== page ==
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MoonHunter Sayeth 20180326

MoonHunter

Game Guru-Thread Shepherd
RPGnet Member
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GM's Tool: The Little Books.
Not those little books (which are usually phone files these days.)

Most players have a different idea about GM Tools than GMs do. GM's tend to need more tools than most players realize. Better GMs tend to have some extra tools, beyond the basics. That is what we are talking about in this post.

The GM's "Little Book" is not their black book or digital equivalent. It is the same thing as a writer's little book. It is a book (or digital equivalent) that the creative keeps with them to capture ideas that they have. These ideas could be "in the wild", or on a website, or in a book, or a movie, or what ever. These little books (little because the small size makes them easy to keep with you), are full of notes, ideas, and if they are digital - urls and images. Each one is a captured gem of an idea: a npc, a plot (or plotlet), a setting piece, a piece of a scene, a writing prompt, some useful information for later, and so on. They could be for stories, games, or just some nebulous project in the future.

These gems are great. They Feed The Beast that is the creative's muse or imagination. Yet, they are easy to forget. They might rattle around in their subconscious for a while. To use them, the creative needs to remember them (or find them again).

The reason why creatives have the little notebooks: So they can look through it and remind themselves of "those little gems". You can copy down the entire piece of information or a detailed enough note to be able to find it again Note: For Gems in a book., list books and page numbers (and sometimes column or paragraph number) if you don't want to write the entire thing down - just a title and a location to find it again.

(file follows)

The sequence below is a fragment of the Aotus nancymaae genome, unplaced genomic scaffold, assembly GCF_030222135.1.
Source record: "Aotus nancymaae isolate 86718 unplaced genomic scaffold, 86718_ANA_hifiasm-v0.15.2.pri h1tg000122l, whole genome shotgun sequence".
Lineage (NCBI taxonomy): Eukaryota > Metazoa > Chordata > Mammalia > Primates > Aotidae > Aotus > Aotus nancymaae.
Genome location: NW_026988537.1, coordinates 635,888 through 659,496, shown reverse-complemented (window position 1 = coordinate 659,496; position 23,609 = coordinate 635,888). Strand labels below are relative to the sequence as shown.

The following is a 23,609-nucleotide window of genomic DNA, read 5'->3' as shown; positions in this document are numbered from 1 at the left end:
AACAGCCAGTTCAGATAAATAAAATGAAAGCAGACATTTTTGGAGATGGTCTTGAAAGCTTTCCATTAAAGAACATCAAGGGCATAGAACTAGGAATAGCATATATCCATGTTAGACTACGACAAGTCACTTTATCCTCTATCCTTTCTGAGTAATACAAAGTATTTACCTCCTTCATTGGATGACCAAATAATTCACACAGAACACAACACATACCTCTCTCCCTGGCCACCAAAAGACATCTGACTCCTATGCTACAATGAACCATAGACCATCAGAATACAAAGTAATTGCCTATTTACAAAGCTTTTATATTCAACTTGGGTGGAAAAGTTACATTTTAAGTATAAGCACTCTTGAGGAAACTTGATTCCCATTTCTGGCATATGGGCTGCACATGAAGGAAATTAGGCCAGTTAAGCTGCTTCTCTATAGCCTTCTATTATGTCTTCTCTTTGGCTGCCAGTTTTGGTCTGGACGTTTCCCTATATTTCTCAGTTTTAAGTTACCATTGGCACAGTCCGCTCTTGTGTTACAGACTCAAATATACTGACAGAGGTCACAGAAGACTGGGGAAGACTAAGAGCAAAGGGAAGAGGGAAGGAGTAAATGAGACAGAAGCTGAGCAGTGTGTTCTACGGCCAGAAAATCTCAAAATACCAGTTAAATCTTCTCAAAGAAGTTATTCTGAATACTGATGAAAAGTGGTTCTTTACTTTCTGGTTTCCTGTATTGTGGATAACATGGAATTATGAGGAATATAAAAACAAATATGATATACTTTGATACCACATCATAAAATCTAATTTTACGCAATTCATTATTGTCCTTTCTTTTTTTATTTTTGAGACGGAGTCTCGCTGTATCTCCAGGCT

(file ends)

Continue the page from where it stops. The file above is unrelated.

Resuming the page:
Now what is the notebook? Anything really. A collection of note cards or napkins would do. But to be honest, not very well.

The traditional "little notebook" for writers and other word using is a Moleskine® notebook. Its an author thing. Famous authors do it. An artist might use a Moleskine® sketchbook. (Again teachers and famous artists do it.) Many of us on the beginner or student track sticks with a simple spiral bind of lower quality (and price). The nice element of a traditional physical notebook is that it reminds you it is there by the function of its presence. So it reminds you to enter things in... or browse it when you need to.

Many people have moved away from separate notebooks. They use their phone these days... keeping their notes in a digital format. There are so many options in the digital space, you need the ones that work best for you. Keep, Evernote, Onenote, Bear, and even Drive (or some other online storage program), all work for your digital notebook. The advantage of digital is usually the search functions and they are always there, because most people are never far from their pads or phones.

If you are more of a collage/ visual type and/ or a net infovore, then Pinterest is the program for you. A feed of other ideas, the ability to select and hold (pin) interesting visuals or websites/ articles in folders you easily create. When I need inspiration, I browse my folders... occasionally reading an article or website. (I use pinterest for rpg gaming, comics/ supers rpgs, writing, fan stuff (also useful for gaming), figure images, and some other random things).

And there is no one way. I have used two modes at a time for notes at any given time (notebook/ digital or digital drive and pinterest). I go through my box of ideas when ever I have some time and some interest.

The act of writing something down helps you remember it, as does looking at pieces of it again and again. (See Magic 3x5). Still the act of looking through your notebook (no matter the form) will refresh your memory, stir the subconscious, and perhaps inspire something.

Blog entry
Now all of this topic came up was "I was a bit stuck" a few days ago. I kept focused at it all and came up with nothing. I stopped trying to force it and rummaged through my notes, and now I have five partial blog posts set up.

The act of note booking and reviewing it (to Feed The Beast ) really does work. I have gotten inspiration from my little online notebook for my last few/ next few blog posts.
 
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